Real estate requires large bites of capital for relatively long periods 10 years or more and currently this market lacks capital pools with these characteristics. What is available is limited to relatively small amounts from local banks or private entities, and only for short terms three years or less he added.
The archaic banking sector which continues to remain mostly a vestige of the communist financial system, with the hegemony of Sberbank remaining largely unchallenged is another major hindrance to the development of the local capital market, as all efforts at reforming the sector have been blocked by interested parties, including the Central Bank, insiders said.
Sberbank controls up to 80 percent of the retail credit market segment, compared with about 4 percent controlled by Alfa Bank, the second biggest operator in the sector. This trend highlights the monopolist stature of the former in the sector, said Andrei Ivanov, a banking analyst at Troika Dialog.
"Most of the numerous local banks are not yet operating as bona fide financial intermediaries between savers and investors," Westin noted, adding that "some of them are not really banks per se, but financial departments of the local financial and industrial groups and their companies."
Consequently, the level of intermediation of the local banking system as measured by loans as a percentage of the GDP at 12 percent pales in comparison with that of other emerging countries, which is two to five times higher, according to Kim Iskyan, a banking analyst at Renaissance Capital.
The absence of the notion of moral hazard in Russia's banking system, the high level of collusion between the government and banks, systemic opaqueness and perennially fudged numbers have coalesced over the past few years to lay the foundation for stagnation in the sector, he added.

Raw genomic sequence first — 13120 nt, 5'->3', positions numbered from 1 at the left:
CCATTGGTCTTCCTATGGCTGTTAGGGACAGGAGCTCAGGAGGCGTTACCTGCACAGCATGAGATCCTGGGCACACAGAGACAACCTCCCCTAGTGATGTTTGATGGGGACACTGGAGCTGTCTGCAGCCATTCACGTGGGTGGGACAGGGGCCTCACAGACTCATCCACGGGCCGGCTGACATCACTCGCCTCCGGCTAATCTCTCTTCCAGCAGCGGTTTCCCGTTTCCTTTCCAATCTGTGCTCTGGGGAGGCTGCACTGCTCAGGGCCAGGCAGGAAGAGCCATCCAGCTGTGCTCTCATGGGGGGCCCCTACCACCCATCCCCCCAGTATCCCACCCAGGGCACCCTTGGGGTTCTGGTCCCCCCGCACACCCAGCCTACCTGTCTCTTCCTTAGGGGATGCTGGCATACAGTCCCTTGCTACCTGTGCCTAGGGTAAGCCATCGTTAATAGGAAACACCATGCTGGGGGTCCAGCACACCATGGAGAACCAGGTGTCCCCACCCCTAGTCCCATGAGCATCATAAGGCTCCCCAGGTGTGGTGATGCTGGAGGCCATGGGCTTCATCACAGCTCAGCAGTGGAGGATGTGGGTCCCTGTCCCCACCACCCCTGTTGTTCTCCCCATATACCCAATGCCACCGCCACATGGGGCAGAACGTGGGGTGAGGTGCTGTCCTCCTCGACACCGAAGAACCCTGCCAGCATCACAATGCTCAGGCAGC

Arthur Andersen's Gaige called for sweeping reforms not only in the financial system, but also in the legislative sphere.
"Attempts to revive the market will require the development of appropriate legislation such as securities laws, tax laws and other regulations necessary to stimulate pooling of capital, and comprehensive reform of the banking system to restore the depositors' and savers' confidence in the system," he said.
The removal of bank shares from the books of the Central Bank is paramount to the success of any proposed banking reform, as it is inappropriate for a regulator to have shares in the entities that it is supposed to regulate, he added.
All the experts, however, concede that the situation on the local capital market is not yet beyond repair, as recent government actions in the sector and the economy in general lend credence to palpable optimism.
"The process to overcome these inadequacies on the market is already under way with a demonstrated movement toward rational economic reform, encouragement of free markets and reduction of risk through provisions for protection of investors' rights," Gaige said.
However, to improve market conditions, the government still needs to curb bureaucracy, reduce corruption and demonstrate a record of transparency and predictability for investment results. And much can be accomplished through legal reforms, and more importantly, their enforcement, experts said.
Secondly, all efforts should be made to maximally diversify the economy in order to create an environment for the emergence of new securities outside the oil/energy sector, insiders urged.
This is strategically important to avoid the local equity market being continuously dominated by the oil stocks and, subsequently, held hostage to world market oil prices as is evident today by the fluctuating oil prices, experts added.
Also, they said, further liberalization of capital movement and removal of the exchange-rate restrictions will help to boost activities on the local market.
"A conducive economic environment coupled with business-friendly legislation, and not the proposed amnesty for return of flight capital, should be seen as the panacea to the general issue of capital flight in the country," Westin added.
"These conditions are now improving and we are beginning to see the development of some capital pools that will provide a source for investment in Russia in the future, Gaige said, adding that "the necessary enabling legislation in the form of securities laws, tax laws and banking reform will be forthcoming to further support the development of the capital market."
(The author is a Moscow-based freelance writer.)